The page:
Educators fear public school students will jump ship for private and parochial schools.
That’s because the city Department of Education (DOE) pushed up the dates for the middle school admissions process — but not enough.
According to Judy Gerowitz, the United Federation of Teachers (UFT) representative for School District 21, private and parochial schools generally mail acceptance letters to prospective sixth-graders before public schools do. Not wanting to lose the seats, many parents quickly accept the placements rather than wait for acceptance letters from public schools. This results in many of the district’s brightest students leaving the public school system.
To combat this, the DOE will mail acceptance letters in May, but Gerowitz said that’s not soon enough.
“This is too late,” Gerowitz said at last week’s meeting of District 21’s Community Education Council (CEC). “We heard it would be much sooner than May.”
“Private and parochial schools grab up the students that might be accepted to a gifted program,” she explained.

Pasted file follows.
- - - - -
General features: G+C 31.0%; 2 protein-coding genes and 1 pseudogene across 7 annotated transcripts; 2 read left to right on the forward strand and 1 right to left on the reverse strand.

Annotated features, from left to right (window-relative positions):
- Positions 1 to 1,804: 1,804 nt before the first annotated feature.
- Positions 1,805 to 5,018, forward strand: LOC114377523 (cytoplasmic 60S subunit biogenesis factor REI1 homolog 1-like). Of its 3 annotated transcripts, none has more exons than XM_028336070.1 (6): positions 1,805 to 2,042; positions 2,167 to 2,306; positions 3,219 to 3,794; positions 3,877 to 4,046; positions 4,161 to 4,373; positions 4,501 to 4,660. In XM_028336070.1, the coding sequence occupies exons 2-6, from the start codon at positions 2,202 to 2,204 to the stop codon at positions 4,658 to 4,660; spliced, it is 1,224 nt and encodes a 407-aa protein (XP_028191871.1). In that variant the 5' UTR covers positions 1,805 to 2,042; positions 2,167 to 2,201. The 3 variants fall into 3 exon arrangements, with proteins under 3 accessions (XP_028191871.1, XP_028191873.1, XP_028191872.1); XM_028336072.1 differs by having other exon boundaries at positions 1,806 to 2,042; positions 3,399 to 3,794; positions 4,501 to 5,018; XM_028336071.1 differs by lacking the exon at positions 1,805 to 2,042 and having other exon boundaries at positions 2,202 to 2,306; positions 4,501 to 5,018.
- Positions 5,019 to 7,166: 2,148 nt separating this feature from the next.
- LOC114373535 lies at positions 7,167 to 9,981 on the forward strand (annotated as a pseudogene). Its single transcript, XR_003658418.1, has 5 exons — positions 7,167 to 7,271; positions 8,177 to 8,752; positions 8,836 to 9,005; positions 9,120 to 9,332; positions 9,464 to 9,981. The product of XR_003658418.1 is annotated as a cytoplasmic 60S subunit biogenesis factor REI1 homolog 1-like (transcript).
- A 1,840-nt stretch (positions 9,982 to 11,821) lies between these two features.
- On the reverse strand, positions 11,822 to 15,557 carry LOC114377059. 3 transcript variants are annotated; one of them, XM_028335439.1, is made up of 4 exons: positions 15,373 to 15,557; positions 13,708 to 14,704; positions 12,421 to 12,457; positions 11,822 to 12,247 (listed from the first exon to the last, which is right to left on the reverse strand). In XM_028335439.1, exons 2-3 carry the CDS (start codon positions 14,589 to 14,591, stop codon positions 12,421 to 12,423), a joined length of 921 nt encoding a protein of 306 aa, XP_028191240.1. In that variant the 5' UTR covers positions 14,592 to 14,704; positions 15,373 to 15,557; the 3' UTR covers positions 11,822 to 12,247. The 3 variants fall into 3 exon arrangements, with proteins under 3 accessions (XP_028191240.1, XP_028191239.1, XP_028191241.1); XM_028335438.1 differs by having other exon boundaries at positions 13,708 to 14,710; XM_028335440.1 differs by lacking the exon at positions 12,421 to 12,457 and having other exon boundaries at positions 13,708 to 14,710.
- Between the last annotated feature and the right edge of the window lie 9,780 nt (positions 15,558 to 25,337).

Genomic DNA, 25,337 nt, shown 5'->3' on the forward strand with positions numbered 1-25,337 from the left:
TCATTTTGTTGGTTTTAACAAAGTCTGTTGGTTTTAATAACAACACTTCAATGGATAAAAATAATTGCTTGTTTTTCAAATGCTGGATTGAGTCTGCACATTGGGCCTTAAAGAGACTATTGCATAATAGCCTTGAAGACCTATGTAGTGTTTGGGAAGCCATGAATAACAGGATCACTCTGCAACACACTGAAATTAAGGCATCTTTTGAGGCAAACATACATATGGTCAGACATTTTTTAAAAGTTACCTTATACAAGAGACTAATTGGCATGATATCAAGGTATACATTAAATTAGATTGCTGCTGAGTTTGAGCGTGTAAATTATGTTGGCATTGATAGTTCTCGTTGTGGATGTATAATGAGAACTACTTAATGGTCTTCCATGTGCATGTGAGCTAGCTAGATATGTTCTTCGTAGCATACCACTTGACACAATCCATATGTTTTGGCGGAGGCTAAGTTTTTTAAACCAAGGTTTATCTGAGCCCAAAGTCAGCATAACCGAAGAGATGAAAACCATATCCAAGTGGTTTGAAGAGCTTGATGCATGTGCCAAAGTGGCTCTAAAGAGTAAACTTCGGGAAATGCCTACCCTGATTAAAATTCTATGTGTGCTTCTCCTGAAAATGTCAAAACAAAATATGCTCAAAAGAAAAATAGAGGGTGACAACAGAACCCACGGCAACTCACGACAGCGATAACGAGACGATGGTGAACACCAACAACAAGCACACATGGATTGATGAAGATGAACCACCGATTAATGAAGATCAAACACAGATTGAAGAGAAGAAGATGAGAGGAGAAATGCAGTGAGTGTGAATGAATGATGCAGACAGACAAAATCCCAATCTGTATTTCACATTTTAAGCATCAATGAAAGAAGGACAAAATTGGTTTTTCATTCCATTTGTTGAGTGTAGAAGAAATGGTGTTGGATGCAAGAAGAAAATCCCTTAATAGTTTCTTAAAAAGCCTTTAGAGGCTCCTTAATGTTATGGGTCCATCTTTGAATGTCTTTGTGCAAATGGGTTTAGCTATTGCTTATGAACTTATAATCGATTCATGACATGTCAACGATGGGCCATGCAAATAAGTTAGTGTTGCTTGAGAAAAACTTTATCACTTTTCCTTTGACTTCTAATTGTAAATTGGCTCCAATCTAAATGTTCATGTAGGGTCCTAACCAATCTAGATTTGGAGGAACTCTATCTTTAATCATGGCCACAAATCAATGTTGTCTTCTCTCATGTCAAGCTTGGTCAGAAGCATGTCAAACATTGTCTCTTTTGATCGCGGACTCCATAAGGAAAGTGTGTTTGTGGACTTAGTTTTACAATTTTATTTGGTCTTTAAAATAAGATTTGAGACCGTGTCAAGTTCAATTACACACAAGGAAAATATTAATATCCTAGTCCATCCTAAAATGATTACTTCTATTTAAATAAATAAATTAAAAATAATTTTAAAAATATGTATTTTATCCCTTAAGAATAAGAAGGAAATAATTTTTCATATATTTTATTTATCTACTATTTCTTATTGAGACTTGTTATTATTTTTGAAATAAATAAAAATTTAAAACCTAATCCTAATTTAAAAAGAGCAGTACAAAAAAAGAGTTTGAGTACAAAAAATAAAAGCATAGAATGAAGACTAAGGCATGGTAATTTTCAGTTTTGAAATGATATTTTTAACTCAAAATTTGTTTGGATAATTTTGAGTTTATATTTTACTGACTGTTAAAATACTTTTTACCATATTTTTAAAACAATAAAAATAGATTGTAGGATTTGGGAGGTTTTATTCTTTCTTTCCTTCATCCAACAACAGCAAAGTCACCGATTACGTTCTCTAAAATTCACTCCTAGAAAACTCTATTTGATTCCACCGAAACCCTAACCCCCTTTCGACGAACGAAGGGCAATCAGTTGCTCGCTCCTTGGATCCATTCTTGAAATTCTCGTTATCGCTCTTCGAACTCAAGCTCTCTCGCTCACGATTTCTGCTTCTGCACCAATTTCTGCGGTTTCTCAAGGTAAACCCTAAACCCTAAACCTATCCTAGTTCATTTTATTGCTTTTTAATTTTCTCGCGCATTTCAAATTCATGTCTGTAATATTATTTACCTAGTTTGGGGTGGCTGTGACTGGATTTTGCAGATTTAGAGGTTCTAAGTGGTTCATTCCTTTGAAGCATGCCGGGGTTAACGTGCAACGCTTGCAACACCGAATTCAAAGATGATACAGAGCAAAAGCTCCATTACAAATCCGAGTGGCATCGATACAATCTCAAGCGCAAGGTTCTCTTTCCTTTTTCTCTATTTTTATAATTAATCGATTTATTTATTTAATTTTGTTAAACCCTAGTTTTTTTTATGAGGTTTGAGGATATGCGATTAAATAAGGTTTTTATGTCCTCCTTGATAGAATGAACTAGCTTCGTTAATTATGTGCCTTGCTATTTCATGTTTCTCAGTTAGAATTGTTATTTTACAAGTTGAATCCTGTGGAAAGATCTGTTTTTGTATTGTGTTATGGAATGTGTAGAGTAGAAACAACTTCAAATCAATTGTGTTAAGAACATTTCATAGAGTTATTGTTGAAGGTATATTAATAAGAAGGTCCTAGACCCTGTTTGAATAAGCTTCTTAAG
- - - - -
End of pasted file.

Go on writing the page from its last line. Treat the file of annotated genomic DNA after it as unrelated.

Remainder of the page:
Under the DOE’s new admissions process for gifted and talented programs, fewer eligible students means fewer gifted classes.
“We lost a few gifted classes this year,” Gerowitz said. “The elementary schools — that is my concern because that’s where we lost classes this year.”
The DOE altered the gifted admissions process with the goal of spreading the programs around the city. There have long been complaints that the programs are concentrated in middle-class areas with predominantly white student populations.
However, the new system set higher admissions standards and resulted in half as many children being admitted to gifted programs this fall compared to the year prior.
According to DOE records posted at http://sch
©2008 Community News Group
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